News & Views
Generating Evidence to Support Front-Line Care
Jan 13 2021 Read 135 Times
Responding to the unprecedented challenge of COVID-19, Dr Syed Shahzad Hasan, senior research fellow in the Department of Pharmacy at the University of Huddersfield, in collaboration with colleagues at the University and from around the world have, since March, published over 50 articles on various aspects to dealing with the pandemic, including the safe use of medications.
“Our research team was among the first to synthesise the evidence on the use of proton pump inhibitors (1) and statins in COVID-19 patients(2),” said Dr Hasan. “These were the first to report on the safety and effectiveness of these medications in COVID-19 and were widely covered by the leading medical news outlets,” (at the time). “The idea was to generate evidence and share with a range of front-line healthcare professionals like clinicians who needed help with the evidence-based information to deal with the medical emergency. We provided them with up-to-date evidence-based information on a regular basis by publishing in peer-reviewed scientific journals. We are very pleased that these publications were already read by thousands and we had received a significant number of inquiries and comments from all over the world,” added Dr Hasan.
In another study(3) Dr Hasan, alongside the University’s Dr Hamid Merchant, found that using steroids with severely ill COVID-19 patients could have saved lives early in the pandemic. They assessed the results of using corticosteroids such as dexamethasone on hospitalised COVID-19 patients with acute respiratory distress syndrome (ARDS) who were on respiratory support.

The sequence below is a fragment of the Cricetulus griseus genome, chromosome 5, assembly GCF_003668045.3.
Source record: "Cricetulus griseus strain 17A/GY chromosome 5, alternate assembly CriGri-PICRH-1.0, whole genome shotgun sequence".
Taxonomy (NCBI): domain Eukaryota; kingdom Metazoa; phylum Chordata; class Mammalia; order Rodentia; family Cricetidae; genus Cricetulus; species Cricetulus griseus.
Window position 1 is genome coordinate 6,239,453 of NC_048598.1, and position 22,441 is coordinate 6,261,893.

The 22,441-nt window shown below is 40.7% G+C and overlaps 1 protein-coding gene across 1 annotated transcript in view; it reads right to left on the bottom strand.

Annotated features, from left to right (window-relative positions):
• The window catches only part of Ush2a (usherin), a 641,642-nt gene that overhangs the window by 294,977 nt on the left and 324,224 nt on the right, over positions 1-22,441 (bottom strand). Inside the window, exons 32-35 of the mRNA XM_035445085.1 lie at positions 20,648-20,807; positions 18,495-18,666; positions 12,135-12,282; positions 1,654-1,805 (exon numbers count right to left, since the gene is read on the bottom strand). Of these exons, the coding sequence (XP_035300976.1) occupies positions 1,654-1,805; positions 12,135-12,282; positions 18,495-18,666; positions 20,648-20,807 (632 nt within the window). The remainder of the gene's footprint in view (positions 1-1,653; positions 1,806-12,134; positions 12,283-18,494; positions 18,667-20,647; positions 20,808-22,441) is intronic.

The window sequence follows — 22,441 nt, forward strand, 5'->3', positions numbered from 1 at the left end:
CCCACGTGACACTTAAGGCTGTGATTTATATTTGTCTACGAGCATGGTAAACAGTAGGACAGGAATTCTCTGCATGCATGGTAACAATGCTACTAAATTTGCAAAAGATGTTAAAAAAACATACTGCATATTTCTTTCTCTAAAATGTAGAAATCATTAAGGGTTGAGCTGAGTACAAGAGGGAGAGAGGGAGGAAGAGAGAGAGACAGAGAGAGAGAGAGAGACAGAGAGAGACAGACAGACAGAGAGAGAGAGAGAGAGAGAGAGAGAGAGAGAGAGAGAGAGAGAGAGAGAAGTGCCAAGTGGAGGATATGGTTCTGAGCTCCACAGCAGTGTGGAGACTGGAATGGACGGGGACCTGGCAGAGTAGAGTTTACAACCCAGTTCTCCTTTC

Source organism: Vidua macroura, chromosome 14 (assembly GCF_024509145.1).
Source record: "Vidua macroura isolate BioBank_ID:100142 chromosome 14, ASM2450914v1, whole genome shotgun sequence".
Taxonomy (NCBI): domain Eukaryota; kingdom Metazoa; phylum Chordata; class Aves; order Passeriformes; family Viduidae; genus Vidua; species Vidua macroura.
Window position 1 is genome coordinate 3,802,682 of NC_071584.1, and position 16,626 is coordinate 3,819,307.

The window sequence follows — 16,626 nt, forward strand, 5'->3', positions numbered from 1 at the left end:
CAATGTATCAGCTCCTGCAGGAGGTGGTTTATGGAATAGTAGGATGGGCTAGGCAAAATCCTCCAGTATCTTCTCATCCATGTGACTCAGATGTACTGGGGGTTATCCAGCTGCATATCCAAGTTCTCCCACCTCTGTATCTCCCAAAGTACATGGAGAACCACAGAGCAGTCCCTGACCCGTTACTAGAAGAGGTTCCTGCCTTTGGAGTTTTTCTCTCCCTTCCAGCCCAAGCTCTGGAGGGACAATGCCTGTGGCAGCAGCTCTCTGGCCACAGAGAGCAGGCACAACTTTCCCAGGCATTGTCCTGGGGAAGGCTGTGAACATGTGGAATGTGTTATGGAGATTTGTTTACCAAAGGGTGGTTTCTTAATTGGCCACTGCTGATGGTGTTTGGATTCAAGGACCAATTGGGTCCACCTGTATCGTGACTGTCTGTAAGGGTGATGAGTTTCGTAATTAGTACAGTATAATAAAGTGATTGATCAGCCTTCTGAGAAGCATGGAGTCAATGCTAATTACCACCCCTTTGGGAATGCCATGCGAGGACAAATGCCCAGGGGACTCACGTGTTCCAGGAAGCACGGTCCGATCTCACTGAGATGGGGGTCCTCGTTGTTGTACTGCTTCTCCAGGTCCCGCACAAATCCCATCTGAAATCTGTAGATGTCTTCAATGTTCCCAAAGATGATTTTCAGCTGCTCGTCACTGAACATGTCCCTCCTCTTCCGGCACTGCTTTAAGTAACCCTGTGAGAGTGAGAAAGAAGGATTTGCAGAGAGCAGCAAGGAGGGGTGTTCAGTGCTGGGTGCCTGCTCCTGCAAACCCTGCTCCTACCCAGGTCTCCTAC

“In this era of information technology and ever-growing social media, the speed at which the information was travelling was no less than the pandemic itself. It can be very dangerous when incorrect information can spread at this speed. An urgent response was needed to tackle the health misinformation, misinterpretation or oversimplification of research that was happening at a breakneck speed during the pandemic,” said Dr Merchant. “We are pleased that we were able to respond and contribute to the evidence-based practice during unprecedented times amid the COVID-19 pandemic – the largest healthcare emergency the modern world has ever seen.”
Other significant contributions include the development of evidence-based practical guides on the use of antidiabetic drugs in hospitalised COVID-19 patients, the use of cardiovascular drugs in COVID-19 patients, management of co-medications in COVID-19 patients with atrial fibrillation and the use of anticoagulants in COVID-19 patients.
1) Journal of Internal Medicine
(2) American Journal of Cardiology
(3) Expert Review of Respiratory Medicine.
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